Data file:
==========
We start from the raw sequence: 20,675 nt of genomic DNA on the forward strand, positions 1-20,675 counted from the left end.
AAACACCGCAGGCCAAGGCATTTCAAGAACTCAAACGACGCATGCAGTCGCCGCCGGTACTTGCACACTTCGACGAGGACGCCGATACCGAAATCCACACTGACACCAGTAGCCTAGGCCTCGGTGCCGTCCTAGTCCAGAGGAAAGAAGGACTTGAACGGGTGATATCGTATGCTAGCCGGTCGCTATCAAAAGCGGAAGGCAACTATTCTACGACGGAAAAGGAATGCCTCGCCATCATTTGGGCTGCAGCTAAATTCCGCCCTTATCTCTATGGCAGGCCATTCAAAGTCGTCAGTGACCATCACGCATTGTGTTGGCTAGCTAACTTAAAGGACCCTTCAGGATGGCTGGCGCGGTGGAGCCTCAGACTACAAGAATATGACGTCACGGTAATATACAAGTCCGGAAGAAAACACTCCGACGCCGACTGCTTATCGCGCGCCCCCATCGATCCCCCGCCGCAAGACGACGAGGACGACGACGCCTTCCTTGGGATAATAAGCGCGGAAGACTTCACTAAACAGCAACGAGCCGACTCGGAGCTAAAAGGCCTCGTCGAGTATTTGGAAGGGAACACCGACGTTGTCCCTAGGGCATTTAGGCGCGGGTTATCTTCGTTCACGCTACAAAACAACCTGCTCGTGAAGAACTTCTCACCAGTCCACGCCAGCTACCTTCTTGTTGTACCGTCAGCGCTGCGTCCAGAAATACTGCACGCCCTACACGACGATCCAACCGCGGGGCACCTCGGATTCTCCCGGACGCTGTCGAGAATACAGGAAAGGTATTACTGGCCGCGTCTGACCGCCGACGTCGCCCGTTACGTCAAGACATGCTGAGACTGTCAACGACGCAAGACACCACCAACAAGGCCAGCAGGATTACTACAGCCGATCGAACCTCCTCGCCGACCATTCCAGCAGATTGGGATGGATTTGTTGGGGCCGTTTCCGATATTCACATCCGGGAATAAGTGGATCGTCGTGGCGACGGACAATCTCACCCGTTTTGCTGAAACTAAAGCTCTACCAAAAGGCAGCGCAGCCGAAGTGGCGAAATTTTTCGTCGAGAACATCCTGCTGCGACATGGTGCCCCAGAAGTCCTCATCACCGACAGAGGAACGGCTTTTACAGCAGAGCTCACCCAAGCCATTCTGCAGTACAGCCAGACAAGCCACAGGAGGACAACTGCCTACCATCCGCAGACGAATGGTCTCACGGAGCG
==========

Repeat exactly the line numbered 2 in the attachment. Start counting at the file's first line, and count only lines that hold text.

AAACACCGCAGGCCAAGGCATTTCAAGAACTCAAACGACGCATGCAGTCGCCGCCGGTACTTGCACACTTCGACGAGGACGCCGATACCGAAATCCACACTGACACCAGTAGCCTAGGCCTCGGTGCCGTCCTAGTCCAGAGGAAAGAAGGACTTGAACGGGTGATATCGTATGCTAGCCGGTCGCTATCAAAAGCGGAAGGCAACTATTCTACGACGGAAAAGGAATGCCTCGCCATCATTTGGGCTGCAGCTAAATTCCGCCCTTATCTCTATGGCAGGCCATTCAAAGTCGTCAGTGACCATCACGCATTGTGTTGGCTAGCTAACTTAAAGGACCCTTCAGGATGGCTGGCGCGGTGGAGCCTCAGACTACAAGAATATGACGTCACGGTAATATACAAGTCCGGAAGAAAACACTCCGACGCCGACTGCTTATCGCGCGCCCCCATCGATCCCCCGCCGCAAGACGACGAGGACGACGACGCCTTCCTTGGGATAATAAGCGCGGAAGACTTCACTAAACAGCAACGAGCCGACTCGGAGCTAAAAGGCCTCGTCGAGTATTTGGAAGGGAACACCGACGTTGTCCCTAGGGCATTTAGGCGCGGGTTATCTTCGTTCACGCTACAAAACAACCTGCTCGTGAAGAACTTCTCACCAGTCCACGCCAGCTACCTTCTTGTTGTACCGTCAGCGCTGCGTCCAGAAATACTGCACGCCCTACACGACGATCCAACCGCGGGGCACCTCGGATTCTCCCGGACGCTGTCGAGAATACAGGAAAGGTATTACTGGCCGCGTCTGACCGCCGACGTCGCCCGTTACGTCAAGACATGCTGAGACTGTCAACGACGCAAGACACCACCAACAAGGCCAGCAGGATTACTACAGCCGATCGAACCTCCTCGCCGACCATTCCAGCAGATTGGGATGGATTTGTTGGGGCCGTTTCCGATATTCACATCCGGGAATAAGTGGATCGTCGTGGCGACGGACAATCTCACCCGTTTTGCTGAAACTAAAGCTCTACCAAAAGGCAGCGCAGCCGAAGTGGCGAAATTTTTCGTCGAGAACATCCTGCTGCGACATGGTGCCCCAGAAGTCCTCATCACCGACAGAGGAACGGCTTTTACAGCAGAGCTCACCCAAGCCATTCTGCAGTACAGCCAGACAAGCCACAGGAGGACAACTGCCTACCATCCGCAGACGAATGGTCTCACGGAGCG